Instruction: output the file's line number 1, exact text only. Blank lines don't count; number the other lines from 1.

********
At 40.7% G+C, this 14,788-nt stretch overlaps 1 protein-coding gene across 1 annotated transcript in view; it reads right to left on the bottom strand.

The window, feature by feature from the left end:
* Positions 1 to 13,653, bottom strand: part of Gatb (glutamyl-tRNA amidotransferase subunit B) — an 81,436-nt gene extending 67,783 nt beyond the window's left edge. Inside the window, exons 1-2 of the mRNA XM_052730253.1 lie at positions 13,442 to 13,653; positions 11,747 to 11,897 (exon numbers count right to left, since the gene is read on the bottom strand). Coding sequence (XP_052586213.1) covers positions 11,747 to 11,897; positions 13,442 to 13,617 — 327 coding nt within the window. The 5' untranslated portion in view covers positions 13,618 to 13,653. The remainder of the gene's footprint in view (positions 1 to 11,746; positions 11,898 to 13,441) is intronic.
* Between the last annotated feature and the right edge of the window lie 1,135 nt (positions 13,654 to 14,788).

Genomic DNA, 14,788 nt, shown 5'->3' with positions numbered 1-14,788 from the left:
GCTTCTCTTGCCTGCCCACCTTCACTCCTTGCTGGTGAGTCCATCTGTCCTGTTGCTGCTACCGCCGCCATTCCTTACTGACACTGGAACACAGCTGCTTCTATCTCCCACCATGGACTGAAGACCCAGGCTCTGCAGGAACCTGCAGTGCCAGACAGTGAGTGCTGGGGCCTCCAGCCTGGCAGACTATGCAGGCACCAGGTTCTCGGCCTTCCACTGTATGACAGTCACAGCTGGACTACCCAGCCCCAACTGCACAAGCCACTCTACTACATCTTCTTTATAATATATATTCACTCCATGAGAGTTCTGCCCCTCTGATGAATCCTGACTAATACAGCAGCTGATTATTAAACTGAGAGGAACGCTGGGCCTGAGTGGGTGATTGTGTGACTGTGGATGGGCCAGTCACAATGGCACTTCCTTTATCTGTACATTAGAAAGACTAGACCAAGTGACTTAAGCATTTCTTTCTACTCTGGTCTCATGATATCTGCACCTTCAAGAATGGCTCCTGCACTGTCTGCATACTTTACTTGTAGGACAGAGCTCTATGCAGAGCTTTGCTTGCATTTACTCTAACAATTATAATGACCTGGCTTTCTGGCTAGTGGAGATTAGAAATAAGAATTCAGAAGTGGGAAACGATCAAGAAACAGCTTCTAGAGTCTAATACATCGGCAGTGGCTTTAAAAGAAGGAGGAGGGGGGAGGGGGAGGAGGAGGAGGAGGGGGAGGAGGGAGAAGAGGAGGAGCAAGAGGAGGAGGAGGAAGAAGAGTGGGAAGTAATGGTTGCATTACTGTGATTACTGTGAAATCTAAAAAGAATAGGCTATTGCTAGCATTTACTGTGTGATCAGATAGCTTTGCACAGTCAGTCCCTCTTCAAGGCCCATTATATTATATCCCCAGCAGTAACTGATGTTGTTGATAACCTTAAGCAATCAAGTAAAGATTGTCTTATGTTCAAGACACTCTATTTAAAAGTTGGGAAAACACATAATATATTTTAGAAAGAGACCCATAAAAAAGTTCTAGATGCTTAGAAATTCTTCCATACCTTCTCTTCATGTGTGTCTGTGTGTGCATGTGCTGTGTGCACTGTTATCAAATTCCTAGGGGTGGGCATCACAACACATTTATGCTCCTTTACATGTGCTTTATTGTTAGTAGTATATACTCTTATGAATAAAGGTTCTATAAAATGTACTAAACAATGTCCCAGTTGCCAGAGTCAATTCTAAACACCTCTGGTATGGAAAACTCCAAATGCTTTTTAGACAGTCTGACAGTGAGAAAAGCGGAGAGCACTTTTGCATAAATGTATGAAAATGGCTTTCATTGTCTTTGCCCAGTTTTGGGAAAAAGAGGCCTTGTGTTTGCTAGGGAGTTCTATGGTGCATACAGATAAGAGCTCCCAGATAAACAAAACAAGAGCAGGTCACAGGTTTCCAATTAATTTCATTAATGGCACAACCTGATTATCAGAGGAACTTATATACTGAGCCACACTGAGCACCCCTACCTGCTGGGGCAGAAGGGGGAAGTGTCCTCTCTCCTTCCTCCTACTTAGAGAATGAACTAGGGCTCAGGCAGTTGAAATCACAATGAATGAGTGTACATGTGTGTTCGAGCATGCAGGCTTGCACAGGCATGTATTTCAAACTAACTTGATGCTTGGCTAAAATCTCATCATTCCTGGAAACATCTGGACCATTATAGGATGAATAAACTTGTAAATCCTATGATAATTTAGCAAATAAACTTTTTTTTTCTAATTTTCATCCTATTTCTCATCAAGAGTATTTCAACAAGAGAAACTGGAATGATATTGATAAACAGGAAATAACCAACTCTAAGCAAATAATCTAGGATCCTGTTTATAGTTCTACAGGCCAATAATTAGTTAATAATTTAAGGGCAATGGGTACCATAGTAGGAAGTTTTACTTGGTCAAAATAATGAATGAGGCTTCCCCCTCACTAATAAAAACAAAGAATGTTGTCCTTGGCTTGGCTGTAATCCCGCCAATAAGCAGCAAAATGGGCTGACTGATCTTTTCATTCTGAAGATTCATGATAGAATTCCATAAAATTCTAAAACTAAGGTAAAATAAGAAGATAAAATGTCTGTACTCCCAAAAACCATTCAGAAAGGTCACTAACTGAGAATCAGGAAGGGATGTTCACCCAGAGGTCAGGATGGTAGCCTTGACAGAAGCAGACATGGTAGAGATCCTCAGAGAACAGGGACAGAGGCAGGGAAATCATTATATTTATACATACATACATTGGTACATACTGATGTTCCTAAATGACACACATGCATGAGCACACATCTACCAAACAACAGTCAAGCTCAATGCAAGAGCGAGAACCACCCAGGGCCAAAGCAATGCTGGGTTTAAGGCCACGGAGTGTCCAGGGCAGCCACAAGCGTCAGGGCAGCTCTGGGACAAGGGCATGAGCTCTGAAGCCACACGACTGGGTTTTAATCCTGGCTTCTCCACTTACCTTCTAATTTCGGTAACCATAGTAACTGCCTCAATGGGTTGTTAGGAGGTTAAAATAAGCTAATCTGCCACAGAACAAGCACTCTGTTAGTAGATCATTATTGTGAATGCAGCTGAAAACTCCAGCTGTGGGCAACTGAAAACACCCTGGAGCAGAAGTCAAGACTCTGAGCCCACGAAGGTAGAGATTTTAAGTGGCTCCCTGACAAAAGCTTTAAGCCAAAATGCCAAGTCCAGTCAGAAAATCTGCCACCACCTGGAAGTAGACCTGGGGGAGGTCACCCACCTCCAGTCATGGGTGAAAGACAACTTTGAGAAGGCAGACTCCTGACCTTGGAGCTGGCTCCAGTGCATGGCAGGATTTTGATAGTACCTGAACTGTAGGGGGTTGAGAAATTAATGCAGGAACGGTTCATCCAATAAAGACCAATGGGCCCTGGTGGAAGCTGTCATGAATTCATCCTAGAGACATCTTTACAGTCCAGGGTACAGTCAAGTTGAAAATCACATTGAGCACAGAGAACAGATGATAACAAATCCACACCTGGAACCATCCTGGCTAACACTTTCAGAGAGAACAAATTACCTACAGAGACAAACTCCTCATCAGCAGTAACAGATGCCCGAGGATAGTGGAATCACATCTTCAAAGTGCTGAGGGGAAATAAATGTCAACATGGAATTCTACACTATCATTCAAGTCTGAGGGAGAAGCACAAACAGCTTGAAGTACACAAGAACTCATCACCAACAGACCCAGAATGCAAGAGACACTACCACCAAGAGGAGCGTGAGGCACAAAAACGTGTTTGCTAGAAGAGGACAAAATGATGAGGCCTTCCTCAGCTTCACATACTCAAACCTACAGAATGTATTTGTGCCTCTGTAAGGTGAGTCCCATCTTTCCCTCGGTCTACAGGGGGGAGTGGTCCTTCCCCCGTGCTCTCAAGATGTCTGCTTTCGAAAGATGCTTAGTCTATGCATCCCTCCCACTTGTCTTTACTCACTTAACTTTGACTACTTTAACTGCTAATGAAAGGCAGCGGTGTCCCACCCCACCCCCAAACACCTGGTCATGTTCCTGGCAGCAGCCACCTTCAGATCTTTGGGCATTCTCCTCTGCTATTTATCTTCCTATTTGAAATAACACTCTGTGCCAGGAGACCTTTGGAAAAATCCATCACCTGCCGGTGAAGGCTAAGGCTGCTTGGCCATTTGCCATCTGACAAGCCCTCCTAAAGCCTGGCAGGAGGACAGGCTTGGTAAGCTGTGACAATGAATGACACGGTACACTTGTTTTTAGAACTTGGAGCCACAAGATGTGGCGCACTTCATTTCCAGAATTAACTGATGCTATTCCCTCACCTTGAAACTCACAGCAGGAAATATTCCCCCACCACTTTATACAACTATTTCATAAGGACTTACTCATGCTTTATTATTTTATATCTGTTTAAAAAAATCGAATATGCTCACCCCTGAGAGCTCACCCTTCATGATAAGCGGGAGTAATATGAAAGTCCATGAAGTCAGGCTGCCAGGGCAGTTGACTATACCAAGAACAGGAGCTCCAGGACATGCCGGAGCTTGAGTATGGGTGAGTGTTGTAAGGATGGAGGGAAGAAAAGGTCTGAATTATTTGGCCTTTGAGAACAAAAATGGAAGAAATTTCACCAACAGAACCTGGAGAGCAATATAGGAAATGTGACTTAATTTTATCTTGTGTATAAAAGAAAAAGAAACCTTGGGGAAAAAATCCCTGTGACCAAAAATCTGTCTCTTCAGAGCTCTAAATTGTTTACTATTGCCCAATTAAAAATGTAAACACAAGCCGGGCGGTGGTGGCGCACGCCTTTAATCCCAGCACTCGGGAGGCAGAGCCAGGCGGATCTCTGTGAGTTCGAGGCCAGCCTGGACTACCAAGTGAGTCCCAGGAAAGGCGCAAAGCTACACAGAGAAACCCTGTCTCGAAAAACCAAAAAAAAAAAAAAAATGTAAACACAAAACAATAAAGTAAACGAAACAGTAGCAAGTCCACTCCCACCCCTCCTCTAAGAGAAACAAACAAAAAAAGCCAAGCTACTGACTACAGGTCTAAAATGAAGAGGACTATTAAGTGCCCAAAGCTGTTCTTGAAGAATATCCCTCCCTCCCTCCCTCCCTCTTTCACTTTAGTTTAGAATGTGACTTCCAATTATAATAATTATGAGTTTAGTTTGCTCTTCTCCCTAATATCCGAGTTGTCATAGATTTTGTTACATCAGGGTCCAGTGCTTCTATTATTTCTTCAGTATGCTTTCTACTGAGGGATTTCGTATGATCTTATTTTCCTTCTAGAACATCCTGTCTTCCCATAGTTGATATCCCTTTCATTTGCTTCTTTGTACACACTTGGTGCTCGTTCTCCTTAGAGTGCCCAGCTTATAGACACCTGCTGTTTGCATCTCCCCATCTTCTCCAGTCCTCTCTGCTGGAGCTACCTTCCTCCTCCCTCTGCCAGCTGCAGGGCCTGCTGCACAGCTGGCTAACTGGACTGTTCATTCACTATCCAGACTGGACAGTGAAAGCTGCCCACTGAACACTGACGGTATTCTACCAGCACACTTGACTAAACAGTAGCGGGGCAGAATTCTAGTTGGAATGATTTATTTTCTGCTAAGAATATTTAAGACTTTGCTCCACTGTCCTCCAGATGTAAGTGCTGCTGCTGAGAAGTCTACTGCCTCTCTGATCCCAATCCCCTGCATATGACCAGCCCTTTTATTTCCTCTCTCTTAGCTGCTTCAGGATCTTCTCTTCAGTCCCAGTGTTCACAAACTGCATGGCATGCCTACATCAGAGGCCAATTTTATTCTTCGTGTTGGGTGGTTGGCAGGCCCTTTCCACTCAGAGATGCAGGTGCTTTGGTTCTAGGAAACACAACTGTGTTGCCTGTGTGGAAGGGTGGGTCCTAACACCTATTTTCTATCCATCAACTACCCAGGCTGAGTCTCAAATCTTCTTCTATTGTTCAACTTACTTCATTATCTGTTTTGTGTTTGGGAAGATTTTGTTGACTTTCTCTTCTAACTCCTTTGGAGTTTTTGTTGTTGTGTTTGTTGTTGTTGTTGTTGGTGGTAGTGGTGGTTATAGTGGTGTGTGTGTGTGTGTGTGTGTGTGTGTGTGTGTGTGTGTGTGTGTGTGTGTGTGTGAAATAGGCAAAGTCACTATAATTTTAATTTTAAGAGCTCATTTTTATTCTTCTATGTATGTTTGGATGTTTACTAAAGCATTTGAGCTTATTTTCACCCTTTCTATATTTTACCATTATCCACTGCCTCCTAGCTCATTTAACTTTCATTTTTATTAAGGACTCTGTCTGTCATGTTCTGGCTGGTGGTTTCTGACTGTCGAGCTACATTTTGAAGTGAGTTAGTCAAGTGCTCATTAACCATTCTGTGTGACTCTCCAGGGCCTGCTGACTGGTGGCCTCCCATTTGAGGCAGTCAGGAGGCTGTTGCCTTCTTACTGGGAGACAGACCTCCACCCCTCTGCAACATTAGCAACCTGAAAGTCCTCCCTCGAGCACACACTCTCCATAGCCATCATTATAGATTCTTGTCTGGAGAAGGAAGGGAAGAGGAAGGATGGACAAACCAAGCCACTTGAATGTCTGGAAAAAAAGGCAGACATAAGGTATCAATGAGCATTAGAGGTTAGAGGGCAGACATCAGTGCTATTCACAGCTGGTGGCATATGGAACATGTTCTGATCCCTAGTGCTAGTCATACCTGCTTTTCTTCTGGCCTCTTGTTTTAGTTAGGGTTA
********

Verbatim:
At 40.7% G+C, this 14,788-nt stretch overlaps 1 protein-coding gene across 1 annotated transcript in view; it reads right to left on the bottom strand.